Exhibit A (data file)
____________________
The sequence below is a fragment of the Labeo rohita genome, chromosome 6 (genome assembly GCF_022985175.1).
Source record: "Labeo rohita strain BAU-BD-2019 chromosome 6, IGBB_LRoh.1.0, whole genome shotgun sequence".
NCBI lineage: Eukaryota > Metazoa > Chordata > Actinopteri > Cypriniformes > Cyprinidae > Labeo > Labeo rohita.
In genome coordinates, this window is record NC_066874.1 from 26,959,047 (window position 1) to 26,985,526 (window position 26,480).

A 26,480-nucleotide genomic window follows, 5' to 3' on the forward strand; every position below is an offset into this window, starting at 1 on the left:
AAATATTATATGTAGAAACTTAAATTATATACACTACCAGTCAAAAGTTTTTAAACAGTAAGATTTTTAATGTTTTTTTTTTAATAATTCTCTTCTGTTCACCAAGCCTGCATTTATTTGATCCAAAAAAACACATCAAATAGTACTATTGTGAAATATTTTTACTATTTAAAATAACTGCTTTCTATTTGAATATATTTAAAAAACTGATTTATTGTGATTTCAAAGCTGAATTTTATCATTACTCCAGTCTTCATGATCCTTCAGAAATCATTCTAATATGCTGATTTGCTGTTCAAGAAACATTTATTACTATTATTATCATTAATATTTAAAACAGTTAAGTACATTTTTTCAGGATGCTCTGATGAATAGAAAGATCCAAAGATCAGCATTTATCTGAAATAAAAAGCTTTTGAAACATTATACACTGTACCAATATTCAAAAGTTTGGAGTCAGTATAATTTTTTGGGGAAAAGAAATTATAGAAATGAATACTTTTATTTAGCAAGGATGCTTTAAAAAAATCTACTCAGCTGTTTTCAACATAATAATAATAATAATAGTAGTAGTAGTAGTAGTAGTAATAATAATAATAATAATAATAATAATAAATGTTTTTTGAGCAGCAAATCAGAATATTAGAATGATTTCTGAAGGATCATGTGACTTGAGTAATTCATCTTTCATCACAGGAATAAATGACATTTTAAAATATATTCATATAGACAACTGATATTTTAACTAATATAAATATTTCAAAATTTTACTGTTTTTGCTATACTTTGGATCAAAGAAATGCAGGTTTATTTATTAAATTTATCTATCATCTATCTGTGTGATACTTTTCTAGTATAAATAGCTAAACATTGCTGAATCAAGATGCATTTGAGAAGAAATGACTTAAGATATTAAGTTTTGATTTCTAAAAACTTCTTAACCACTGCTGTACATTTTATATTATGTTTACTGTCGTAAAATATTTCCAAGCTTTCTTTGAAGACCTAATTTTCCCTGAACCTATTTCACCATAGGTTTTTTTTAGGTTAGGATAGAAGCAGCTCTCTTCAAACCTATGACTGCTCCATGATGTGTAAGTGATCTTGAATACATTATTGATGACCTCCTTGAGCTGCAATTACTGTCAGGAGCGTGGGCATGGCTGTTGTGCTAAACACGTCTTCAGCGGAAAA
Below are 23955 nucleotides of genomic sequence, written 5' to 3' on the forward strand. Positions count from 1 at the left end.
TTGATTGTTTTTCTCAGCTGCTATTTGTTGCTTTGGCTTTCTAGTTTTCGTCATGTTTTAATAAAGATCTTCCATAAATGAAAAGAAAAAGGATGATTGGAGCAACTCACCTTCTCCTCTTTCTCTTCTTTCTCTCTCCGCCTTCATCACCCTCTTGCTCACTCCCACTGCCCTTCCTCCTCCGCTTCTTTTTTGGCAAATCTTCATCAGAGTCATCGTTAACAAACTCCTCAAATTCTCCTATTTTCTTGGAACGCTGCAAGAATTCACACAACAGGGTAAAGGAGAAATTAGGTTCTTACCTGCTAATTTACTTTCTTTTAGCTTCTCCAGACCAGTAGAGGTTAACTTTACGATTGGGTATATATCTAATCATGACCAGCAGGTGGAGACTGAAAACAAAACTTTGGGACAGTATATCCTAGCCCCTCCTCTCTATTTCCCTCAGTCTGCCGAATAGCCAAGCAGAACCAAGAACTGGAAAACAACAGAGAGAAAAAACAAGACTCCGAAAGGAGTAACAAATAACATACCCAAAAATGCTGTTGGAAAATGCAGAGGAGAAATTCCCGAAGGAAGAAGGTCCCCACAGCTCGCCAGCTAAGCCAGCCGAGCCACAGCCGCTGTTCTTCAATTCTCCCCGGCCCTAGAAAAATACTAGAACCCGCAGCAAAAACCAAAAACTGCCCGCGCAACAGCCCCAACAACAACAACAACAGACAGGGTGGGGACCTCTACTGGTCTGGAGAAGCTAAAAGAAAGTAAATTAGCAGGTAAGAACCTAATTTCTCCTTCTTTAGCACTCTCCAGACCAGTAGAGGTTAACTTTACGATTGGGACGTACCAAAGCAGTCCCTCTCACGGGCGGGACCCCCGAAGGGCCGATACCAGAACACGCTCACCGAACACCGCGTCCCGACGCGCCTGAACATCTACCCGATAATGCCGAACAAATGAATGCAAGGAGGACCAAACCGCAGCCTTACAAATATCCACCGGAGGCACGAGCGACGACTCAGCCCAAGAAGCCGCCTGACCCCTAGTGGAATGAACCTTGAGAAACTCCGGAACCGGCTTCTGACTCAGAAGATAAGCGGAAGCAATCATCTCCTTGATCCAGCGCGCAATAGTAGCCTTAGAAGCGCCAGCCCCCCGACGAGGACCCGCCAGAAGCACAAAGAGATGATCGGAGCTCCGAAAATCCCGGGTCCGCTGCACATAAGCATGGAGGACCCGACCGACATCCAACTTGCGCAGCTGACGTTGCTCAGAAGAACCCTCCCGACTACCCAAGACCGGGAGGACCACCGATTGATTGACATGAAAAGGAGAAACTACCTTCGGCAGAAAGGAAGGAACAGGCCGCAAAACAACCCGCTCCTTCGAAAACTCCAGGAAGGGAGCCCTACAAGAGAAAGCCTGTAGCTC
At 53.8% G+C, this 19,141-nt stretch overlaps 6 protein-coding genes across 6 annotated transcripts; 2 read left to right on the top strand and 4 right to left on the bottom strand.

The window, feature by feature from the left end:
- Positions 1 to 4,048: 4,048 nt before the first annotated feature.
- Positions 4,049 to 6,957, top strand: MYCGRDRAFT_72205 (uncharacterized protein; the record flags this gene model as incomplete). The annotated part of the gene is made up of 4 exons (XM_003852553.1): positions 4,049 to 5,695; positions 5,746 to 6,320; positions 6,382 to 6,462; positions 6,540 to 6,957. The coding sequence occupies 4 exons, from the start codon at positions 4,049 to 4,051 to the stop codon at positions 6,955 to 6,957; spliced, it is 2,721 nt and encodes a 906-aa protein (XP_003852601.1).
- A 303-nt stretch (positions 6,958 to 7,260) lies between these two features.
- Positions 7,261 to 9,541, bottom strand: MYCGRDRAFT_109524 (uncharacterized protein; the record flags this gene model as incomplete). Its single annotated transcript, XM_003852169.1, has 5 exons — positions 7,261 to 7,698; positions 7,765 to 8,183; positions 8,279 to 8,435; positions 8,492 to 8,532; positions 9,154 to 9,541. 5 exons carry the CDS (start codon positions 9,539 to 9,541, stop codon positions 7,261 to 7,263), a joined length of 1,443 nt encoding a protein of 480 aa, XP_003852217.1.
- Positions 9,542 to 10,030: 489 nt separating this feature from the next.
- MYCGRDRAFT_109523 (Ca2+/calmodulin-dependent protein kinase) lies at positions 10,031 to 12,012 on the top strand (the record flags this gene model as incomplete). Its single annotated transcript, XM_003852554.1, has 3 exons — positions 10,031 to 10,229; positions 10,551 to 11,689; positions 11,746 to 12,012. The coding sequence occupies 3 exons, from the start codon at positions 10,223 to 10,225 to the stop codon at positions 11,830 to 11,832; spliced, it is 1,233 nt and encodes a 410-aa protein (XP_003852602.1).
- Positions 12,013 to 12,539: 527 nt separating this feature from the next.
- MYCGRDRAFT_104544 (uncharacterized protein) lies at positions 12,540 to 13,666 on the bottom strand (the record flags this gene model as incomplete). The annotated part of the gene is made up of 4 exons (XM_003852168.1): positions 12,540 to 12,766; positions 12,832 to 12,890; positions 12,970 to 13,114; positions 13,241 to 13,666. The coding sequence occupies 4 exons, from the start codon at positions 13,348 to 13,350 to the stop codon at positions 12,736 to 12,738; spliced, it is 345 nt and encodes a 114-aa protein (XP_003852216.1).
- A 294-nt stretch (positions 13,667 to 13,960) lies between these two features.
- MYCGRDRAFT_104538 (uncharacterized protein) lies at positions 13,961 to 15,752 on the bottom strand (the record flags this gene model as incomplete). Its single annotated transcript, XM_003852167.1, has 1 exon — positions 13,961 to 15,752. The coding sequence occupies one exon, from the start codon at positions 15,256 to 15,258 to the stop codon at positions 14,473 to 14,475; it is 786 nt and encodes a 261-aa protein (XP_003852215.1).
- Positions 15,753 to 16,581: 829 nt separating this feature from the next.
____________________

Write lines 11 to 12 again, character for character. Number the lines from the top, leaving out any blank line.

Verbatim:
- Positions 1 to 4,048: 4,048 nt before the first annotated feature.
- Positions 4,049 to 6,957, top strand: MYCGRDRAFT_72205 (uncharacterized protein; the record flags this gene model as incomplete). The annotated part of the gene is made up of 4 exons (XM_003852553.1): positions 4,049 to 5,695; positions 5,746 to 6,320; positions 6,382 to 6,462; positions 6,540 to 6,957. The coding sequence occupies 4 exons, from the start codon at positions 4,049 to 4,051 to the stop codon at positions 6,955 to 6,957; spliced, it is 2,721 nt and encodes a 906-aa protein (XP_003852601.1).